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New Year dieting resolutions can bring health risks: Tips for making safe changes

For at least the past two years, 'exercising more' and 'changing your diet' have been in the top five most popular New Year’s resolutions in America.

HUNTSVILLE, Ala — It’s a new year and with that comes some resolutions. Dieting is a popular choice but it can come with some dangers, especially for the 30 million Americans who have eating disorders. 

For at least the past two years, exercising more and changing your diet have been in the top 5 most popular New Year’s resolutions in America. These can be a good things, but going for these goals in the wrong way could lead to some health risks. 

Its important to remember some key things when trying to make these changes. 

We met with Bekah DeWitt, dietician and nutritionist with Nutrition LLC. She tells our reporter, “You want to make sure they’re specific goals. You don’t want to just say ‘Oh I’m going to have a healthier diet this year.” She adds, “You actually have something that you can measure that way you can go back and see how you’re doing. You can check to see if you’re doing well with your goal or if you have to add some changes to your goal.” 

Bekah DeWitt tells us it’s best to make goals that aren’t too restrictive. She says not to try to quit anything cold turkey and, when it comes to your exercise goals, don’t put pressure on yourself to get in the gym every day.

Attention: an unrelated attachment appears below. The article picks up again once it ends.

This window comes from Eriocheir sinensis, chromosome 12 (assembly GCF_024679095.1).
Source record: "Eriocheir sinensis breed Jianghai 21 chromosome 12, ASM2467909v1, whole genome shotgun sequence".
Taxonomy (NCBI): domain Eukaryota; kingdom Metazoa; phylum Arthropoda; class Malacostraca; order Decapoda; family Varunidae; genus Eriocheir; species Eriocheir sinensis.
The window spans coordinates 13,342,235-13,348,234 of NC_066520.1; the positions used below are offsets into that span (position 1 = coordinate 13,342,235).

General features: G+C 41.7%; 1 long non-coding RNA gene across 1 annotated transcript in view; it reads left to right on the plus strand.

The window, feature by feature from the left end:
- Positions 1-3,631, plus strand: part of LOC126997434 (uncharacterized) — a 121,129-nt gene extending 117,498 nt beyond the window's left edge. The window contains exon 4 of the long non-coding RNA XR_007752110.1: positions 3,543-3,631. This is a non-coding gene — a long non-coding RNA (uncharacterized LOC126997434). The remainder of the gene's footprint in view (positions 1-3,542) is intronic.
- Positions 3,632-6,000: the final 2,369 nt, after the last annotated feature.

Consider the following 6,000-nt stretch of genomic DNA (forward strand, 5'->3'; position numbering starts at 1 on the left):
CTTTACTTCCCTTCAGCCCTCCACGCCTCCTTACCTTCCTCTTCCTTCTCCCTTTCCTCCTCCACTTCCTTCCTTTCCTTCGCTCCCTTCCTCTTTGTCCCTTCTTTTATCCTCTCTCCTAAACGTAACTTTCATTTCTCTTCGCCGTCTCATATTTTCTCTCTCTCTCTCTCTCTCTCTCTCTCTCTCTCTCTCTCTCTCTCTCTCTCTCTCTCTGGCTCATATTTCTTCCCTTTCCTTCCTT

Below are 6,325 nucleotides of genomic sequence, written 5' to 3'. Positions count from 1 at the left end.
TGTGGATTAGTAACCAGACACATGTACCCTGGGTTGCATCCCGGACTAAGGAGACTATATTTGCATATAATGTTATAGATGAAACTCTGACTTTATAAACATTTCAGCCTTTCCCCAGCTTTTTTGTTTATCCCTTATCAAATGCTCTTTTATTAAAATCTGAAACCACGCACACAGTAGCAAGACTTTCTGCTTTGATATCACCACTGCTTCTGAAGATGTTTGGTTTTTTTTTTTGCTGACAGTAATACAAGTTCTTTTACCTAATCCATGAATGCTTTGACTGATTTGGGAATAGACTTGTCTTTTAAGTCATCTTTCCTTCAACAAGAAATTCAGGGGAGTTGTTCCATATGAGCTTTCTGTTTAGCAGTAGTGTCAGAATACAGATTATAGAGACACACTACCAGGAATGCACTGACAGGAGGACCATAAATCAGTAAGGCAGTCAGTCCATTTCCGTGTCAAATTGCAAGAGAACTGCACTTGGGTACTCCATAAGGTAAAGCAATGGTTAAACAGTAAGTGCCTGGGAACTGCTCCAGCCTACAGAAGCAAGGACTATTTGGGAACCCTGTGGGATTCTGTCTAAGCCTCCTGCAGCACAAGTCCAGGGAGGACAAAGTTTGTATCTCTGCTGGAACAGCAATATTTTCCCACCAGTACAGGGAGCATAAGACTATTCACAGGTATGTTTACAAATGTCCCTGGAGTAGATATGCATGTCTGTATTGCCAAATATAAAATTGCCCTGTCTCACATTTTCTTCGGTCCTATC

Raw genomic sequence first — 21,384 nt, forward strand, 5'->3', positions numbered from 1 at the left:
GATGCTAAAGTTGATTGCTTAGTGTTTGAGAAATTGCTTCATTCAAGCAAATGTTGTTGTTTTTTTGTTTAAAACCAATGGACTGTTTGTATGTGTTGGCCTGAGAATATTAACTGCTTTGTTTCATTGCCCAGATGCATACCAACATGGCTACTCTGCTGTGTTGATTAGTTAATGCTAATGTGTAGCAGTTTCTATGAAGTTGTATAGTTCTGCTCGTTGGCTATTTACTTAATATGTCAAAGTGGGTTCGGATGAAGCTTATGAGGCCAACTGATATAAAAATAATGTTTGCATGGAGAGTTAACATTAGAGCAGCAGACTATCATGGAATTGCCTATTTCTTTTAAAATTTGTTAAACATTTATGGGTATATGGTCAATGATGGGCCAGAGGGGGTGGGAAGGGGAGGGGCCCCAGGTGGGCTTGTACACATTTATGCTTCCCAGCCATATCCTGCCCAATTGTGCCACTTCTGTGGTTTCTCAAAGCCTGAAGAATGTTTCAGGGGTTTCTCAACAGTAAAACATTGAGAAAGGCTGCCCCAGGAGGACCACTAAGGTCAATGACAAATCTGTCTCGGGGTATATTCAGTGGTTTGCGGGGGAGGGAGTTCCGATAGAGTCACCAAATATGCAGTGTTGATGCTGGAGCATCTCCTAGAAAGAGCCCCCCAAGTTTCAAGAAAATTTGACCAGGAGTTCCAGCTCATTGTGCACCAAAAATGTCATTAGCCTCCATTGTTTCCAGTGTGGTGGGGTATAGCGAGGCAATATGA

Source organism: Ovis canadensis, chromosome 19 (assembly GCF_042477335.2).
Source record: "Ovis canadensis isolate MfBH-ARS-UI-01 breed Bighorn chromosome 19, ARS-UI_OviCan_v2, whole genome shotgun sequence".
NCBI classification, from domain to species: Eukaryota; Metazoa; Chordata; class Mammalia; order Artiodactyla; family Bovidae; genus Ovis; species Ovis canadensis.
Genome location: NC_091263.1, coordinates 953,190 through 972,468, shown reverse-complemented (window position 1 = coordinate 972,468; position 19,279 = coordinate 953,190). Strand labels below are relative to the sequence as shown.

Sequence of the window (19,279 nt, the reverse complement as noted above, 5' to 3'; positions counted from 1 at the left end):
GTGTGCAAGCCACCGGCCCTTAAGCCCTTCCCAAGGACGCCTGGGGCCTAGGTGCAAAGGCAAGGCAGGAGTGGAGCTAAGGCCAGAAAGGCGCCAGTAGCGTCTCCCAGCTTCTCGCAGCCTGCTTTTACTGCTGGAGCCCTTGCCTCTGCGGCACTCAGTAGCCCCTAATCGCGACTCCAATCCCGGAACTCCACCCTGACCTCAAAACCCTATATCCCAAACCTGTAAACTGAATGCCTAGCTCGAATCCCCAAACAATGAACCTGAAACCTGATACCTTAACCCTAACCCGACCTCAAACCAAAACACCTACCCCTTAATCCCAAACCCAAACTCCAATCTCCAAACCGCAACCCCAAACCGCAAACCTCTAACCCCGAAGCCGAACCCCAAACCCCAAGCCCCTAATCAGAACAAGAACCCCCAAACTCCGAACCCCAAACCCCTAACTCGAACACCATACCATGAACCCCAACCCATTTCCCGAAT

Food-related New Year’s resolutions can be specifically triggering to people who are or have previously battled eating disorders.

DeWitt tells us, “I don’t really work with eating disorder patients, but some of my patients have had eating disorders who come to me and I typically refer them out to a good friend of mine who deals with that. So, that would be number one. If at ever, any point of your life, you’re struggling with an eating disorder-- that is a hard thing to do by yourself. Please reach out and get some help with that from a medical professional.” 

According to the Eating Recovery Center, 13 percent of women over the age of 50 have eating disorder symptoms. And about 10 million men have eating disorders. Despite those high numbers, about 70 percent of all people who battle these illnesses will not seek help. 

DeWitt says, “Eating disorders-- it’s so much that’s psychological. The eating is kind of a side effect if you will.” She reminds us to set safe goals, and to be patient with yourself-- especially during the pandemic. 

Bekah DeWitt says, “We’re just in survival mode. This whole year, being at home, being isolated, financial struggles and stressful issues… We don’t need to make those unrealistic goals that say ‘I’m going to lose all the weight I’ve gained this year’. It’ll be great if you did and great if you don’t. We just want to get back to ‘Well, let’s just take care of me.’"

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